The project leaders are Victorien Erussard, a former offshore racer, and Jérome Delafosse, a marine researcher, diver and documentary producer, and are also captains of the boat.
Built in 1983, after a long and successful career in offshore sailing races, it was renovated to travel the world using renewable energies for the Energy Observer Project. A team of about 50 people consisting of engineers, designers and seafarers started the conversion and renovation works in 2015 and the boat was launched in April 2017. The energy required for the journey will be provided by the hydrogen fuel cell system, solar panel and wind turbines. Energy Observer, the first boat to sail using hydrogen only, obtains hydrogen from seawater with zero carbon emissions.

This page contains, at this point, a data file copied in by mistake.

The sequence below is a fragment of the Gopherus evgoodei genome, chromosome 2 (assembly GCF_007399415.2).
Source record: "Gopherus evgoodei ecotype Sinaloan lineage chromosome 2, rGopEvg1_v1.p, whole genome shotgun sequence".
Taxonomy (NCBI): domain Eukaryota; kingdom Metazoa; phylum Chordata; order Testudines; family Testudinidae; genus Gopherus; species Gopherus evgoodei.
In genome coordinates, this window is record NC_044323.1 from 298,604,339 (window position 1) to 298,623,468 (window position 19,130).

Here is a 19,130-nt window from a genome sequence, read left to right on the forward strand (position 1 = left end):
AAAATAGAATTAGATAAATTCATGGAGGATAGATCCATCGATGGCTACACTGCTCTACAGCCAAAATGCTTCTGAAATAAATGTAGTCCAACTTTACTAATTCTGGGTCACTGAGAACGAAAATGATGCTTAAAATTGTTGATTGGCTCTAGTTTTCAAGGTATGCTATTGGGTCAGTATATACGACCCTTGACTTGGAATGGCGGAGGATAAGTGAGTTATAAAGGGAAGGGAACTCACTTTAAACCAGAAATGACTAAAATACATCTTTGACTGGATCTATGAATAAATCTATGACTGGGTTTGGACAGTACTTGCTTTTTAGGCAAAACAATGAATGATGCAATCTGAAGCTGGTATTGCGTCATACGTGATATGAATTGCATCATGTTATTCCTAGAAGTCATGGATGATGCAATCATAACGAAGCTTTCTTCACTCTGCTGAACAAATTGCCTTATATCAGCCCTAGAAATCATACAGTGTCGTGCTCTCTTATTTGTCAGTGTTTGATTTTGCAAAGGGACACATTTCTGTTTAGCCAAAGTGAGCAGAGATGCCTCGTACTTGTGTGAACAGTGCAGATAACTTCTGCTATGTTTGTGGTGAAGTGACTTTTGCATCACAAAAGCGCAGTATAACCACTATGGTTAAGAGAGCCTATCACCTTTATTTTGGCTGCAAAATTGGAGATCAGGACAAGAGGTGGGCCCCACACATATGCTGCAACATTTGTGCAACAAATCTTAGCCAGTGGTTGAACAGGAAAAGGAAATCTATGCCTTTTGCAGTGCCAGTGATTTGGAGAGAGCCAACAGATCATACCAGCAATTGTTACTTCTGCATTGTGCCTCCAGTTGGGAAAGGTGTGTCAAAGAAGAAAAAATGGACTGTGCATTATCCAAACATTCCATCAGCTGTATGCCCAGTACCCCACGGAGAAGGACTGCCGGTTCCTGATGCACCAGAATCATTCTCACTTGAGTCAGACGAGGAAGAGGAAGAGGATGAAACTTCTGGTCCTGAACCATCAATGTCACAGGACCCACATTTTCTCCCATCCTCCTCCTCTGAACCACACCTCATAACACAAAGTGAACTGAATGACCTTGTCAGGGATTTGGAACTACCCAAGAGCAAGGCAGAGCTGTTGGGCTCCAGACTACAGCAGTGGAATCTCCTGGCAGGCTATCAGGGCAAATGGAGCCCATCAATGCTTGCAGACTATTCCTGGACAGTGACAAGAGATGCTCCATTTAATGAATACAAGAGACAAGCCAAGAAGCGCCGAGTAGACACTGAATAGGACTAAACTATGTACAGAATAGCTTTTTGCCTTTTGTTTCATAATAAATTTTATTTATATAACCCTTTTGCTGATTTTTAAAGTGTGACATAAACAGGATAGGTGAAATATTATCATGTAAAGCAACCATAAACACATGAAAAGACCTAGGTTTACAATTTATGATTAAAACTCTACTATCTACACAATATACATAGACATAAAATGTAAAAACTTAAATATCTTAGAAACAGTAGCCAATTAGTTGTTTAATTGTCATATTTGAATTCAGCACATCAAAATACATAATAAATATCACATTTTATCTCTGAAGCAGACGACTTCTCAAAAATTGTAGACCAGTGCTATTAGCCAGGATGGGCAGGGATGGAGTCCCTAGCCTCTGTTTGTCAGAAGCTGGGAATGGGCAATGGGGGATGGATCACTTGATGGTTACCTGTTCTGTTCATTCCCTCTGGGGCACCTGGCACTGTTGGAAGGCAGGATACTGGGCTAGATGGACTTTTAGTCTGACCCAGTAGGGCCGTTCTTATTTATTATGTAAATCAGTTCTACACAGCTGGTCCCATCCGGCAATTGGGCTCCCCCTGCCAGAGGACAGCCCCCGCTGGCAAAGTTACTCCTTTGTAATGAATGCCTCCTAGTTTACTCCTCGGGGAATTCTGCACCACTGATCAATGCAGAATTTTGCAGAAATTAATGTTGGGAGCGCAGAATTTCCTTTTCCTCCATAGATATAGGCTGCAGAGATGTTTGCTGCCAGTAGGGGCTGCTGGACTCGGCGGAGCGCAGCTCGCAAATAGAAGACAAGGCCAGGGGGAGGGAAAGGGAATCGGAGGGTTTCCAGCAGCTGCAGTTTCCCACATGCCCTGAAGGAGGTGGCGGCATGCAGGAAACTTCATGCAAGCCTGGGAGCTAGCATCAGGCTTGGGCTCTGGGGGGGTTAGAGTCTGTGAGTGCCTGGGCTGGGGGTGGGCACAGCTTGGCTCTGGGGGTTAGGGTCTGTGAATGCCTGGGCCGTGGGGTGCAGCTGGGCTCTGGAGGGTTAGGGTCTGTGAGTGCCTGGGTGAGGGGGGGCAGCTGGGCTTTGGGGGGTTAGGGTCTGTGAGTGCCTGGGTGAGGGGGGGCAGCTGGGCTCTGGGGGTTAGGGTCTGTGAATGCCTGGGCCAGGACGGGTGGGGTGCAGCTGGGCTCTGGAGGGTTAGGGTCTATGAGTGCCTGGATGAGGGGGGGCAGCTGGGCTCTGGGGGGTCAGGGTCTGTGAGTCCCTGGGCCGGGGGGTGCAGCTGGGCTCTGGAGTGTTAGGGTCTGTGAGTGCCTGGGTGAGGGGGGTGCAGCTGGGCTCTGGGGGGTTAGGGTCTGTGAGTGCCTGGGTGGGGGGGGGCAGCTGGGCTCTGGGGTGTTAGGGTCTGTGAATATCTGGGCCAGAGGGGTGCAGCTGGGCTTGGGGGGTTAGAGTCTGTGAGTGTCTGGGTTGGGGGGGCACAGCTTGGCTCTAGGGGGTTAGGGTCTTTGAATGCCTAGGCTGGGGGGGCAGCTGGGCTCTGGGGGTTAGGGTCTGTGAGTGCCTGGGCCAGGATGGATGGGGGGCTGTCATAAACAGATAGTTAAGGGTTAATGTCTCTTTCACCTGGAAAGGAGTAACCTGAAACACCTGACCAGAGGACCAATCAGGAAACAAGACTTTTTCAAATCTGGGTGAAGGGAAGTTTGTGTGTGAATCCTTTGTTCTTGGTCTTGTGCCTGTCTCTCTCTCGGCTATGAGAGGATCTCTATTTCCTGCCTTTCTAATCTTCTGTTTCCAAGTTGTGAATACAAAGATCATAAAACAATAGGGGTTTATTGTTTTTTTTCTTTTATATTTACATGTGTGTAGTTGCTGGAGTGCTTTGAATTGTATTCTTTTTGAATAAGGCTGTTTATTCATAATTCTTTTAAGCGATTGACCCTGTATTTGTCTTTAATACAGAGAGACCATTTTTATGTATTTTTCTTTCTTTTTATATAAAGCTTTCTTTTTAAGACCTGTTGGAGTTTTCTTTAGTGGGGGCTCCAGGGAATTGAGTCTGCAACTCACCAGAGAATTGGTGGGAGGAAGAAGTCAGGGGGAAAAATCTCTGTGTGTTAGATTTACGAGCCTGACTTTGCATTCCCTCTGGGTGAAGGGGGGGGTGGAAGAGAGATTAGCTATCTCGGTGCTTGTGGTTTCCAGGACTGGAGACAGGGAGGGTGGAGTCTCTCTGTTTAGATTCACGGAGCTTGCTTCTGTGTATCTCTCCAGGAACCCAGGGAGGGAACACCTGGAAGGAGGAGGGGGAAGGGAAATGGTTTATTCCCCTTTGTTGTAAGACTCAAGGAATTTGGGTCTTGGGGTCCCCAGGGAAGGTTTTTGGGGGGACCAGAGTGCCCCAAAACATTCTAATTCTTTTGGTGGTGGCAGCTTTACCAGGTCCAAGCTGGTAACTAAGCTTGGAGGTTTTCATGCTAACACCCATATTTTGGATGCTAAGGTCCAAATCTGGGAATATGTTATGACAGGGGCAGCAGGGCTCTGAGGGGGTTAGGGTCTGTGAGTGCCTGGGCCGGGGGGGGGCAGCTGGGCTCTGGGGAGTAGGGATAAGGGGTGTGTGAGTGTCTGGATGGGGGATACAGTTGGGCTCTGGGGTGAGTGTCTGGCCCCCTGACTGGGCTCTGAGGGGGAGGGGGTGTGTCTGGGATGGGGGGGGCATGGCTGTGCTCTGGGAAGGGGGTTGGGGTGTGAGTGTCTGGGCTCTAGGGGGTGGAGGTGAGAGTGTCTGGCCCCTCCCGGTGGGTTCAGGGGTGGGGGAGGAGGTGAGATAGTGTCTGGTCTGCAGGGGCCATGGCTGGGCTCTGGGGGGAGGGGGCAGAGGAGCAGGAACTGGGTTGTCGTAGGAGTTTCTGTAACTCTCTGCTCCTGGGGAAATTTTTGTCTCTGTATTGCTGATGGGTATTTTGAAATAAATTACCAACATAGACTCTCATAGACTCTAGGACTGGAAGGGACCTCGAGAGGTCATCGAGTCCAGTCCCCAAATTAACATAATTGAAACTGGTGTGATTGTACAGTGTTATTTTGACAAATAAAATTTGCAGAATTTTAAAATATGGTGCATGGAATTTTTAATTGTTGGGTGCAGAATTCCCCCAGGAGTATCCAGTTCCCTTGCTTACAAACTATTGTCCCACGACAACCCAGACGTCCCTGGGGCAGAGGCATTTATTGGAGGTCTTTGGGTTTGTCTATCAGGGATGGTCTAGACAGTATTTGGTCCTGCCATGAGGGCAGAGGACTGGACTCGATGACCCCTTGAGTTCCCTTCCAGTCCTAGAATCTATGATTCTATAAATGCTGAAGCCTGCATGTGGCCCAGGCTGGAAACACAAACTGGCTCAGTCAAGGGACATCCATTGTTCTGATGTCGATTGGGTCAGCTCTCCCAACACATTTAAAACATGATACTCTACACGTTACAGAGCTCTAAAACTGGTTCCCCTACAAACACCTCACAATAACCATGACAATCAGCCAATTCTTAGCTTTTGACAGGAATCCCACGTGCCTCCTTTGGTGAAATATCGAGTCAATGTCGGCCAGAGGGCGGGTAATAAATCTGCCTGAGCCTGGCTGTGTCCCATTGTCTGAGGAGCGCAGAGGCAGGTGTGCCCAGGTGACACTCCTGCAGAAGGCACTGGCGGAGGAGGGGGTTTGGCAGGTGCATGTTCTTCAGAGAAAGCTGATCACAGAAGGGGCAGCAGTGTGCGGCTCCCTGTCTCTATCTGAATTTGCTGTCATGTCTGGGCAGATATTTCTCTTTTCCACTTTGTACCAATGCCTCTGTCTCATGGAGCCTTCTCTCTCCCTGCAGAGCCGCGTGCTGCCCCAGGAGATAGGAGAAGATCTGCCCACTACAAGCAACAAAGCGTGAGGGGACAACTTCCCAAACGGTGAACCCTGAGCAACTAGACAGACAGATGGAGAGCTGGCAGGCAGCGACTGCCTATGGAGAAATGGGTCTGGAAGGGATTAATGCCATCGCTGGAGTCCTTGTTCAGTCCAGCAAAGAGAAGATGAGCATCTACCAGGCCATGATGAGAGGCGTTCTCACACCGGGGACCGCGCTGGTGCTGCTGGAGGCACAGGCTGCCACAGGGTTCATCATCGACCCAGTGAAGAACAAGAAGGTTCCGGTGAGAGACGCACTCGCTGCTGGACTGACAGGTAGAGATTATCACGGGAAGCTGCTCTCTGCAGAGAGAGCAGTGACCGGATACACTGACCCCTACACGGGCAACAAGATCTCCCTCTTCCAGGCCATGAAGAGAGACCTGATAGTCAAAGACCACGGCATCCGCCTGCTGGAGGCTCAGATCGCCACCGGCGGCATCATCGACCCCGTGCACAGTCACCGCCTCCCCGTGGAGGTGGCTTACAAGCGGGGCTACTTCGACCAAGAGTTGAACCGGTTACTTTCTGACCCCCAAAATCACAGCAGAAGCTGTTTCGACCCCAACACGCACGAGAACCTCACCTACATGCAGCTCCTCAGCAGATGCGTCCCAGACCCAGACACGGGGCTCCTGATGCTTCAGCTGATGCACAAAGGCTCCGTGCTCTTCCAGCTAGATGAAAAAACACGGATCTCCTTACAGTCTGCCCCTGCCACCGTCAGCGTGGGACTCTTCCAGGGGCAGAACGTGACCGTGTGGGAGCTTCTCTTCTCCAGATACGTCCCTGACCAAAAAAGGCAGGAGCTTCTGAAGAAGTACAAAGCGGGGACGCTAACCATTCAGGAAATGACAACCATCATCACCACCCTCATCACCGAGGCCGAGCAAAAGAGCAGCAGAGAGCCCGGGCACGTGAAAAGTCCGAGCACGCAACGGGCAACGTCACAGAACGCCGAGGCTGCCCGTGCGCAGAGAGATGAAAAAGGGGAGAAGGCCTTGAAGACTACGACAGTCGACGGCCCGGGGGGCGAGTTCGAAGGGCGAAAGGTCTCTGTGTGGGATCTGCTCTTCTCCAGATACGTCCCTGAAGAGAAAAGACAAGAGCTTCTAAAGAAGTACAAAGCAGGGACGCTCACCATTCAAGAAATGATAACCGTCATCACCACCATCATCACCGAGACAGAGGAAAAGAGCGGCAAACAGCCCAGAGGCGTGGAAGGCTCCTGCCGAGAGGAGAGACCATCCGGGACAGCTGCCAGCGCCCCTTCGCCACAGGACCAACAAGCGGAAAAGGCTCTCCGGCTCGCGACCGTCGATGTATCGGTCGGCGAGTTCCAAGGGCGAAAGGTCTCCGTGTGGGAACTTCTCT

The project is also often referred to in the media as Solar Impulse of the Seas, referring to the world tour project of Bertrand Piccard and André Borschberg’s Solar Impulse , a world touring plane using only renewable energies .
Energy Observer, which left France on 15 July 2017 and started its world tour, will visit 50 countries during its 6-year journey, and anchor at 101 points.
- Photovoltaic panels
- Vertical axis wind turbines
- Water purification system
- Two-deck H 2 O compressors i
- Smart kite
- Hydrogen tanks
- Fuel cells
- Batteries (400V power)
- Propulsion motors with 97% efficiency